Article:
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SMARTPHONE VOTING IS HAPPENING, BUT NO ONE KNOWS IF IT’S SAFE

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Originally seen on Wired by Emily Dreyfuss

When news hit this week that West Virginian military members serving abroad will become the first people to vote by phone in a major US election this November, security experts were dismayed. For years, they have warned that all forms of online voting are particularly vulnerable to attacks, and with signs that the midterm elections are already being targeted, they worry this is exactly the wrong time to roll out a new method. Experts who spoke to WIRED doubt that Voatz, the Boston-based startup whose app will run the West Virginia mobile voting, has figured out how to secure online voting when no one else has. At the very least, they are concerned about the lack of transparency.

“From what is available publicly about this app, it’s no different from sending voting materials over the internet,” says Marian Schneider, president of the nonpartisan advocacy group Verified Voting. “So that means that all the built-in vulnerability of doing the voting transactions over the internet is present.”

And there are a lot of vulnerabilities when it comes to voting over the internet. The device a person is using could be compromised by malware. Or their browser could be compromised. In many online voting systems, voters receive a link to an online portal in an email from their election officials—a link that could be spoofed to redirect to a different website. There’s also the risk that someone could impersonate the voter. The servers that online voting systems rely on could themselves be targeted by viruses to tamper with votes or by DDoS attacks to bring down the whole system. Crucially, electronic votes don’t create the paper trail that allows officials to audit elections after the fact, or to serve as a backup if there is in fact tampering.

But the thing is, people want to vote by phone. In a 2016 Consumer Reports survey of 3,649 voting-age Americans, 33 percent of respondents said that they would be more likely to vote if they could do it from an internet-connected device like a smartphone. (Whether it would actually increase voter turnout is unclear; a 2014 report conducted by an independent panel on internet voting in British Columbia concludes that, when all factors are considered, online voting doesn’t actually lead more people to vote.)

Thirty-one states and Washington, DC, already allow certain people, mostly service members abroad, to file absentee ballots online, according to Verified Voting. But in 28 of those states—including Alaska, where any registered voter can vote online—online voters must waive their right to a secret ballot, underscoring another major risk that security experts worry about with online voting: that it can’t protect voter privacy.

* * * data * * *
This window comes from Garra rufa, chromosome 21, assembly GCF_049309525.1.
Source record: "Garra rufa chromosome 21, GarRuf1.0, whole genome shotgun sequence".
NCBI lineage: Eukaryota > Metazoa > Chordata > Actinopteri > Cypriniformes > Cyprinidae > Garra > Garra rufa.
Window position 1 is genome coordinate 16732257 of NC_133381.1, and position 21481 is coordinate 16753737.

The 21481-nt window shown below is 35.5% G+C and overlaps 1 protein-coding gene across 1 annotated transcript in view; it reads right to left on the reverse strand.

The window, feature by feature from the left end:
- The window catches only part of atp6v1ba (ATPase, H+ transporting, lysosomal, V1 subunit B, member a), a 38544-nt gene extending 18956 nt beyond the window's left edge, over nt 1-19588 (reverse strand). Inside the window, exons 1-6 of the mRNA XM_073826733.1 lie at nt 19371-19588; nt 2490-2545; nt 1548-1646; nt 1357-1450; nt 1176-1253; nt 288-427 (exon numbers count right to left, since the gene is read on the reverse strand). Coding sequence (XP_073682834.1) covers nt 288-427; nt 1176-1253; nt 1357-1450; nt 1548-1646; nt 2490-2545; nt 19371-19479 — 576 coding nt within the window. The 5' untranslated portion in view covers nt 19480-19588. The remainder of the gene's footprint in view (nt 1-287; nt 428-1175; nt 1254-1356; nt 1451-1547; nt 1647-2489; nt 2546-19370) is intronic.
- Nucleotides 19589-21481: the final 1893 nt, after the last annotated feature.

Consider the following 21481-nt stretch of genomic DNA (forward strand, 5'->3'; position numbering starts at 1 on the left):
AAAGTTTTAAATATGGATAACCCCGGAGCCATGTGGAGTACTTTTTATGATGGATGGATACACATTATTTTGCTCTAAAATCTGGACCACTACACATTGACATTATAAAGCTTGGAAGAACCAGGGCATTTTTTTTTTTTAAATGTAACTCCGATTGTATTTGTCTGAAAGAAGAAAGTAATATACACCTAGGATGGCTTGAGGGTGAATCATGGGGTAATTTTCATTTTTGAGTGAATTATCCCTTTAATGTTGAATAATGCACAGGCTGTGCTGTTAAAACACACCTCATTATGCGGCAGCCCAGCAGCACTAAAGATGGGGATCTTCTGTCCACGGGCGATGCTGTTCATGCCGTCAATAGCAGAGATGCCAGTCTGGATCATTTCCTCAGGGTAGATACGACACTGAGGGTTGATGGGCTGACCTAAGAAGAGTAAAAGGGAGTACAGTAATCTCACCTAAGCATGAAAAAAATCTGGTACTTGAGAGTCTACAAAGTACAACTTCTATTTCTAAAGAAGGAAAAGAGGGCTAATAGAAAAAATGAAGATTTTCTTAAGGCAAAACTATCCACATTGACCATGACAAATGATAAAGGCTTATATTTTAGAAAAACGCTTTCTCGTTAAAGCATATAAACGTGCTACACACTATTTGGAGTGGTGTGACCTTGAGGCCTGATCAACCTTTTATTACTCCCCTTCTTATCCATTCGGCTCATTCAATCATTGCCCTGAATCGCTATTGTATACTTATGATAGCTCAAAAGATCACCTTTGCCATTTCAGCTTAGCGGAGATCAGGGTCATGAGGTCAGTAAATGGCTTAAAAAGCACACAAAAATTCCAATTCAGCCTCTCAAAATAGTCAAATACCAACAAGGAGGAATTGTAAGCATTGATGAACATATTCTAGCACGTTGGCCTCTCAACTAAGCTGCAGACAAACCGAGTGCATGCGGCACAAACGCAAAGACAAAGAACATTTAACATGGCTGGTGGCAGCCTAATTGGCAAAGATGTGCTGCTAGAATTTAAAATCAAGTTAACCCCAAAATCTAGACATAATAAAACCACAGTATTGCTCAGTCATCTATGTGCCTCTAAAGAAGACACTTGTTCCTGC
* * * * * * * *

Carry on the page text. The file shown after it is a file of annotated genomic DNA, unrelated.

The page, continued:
“Because of current technological limitations, and the unique challenges of running public elections, it is impossible to maintain separation of voters’ identities from their votes when Internet voting is used,” concludes a 2016 joint report from Common Cause, Verified Voting, and the Electronic Privacy Information Center. That’s true whether those votes were logged by email, fax, or an online portal.

Enter Voatz

Voatz says it’s different. The 12-person startup, which raised $2.2 million in venture capital in January, has worked on dozens of pilot elections, including primaries in two West Virginia counties this May. On a website FAQ, it notes, “There are several important differences between traditional Internet voting and the West Virginia pilot—mainly, security.”

Voatz CEO Nimit Sawhney says the app has two features that make it more secure than other forms of online voting: the biometrics it uses to authenticate a voter and the blockchain ledger where it stores the votes.

The biometrics part occurs when a voter authenticates their identity using a fingerprint scan on their phones. The app works only on certain Androids and recent iPhones with that feature. Voters must also upload a photo of an official ID—which Sawhney says Voatz verifies by scanning their barcodes—and a video selfie, which Voatz will match to the ID using facial-recognition technology. (“You have to move your face and blink your eyes to make sure you are not taking a video of somebody else or taking a picture of a picture,” Sawhney says.) It’s up to election officials to decide whether a voter should have to upload a new selfie or fingerprint scan each time they access the app or just the first time.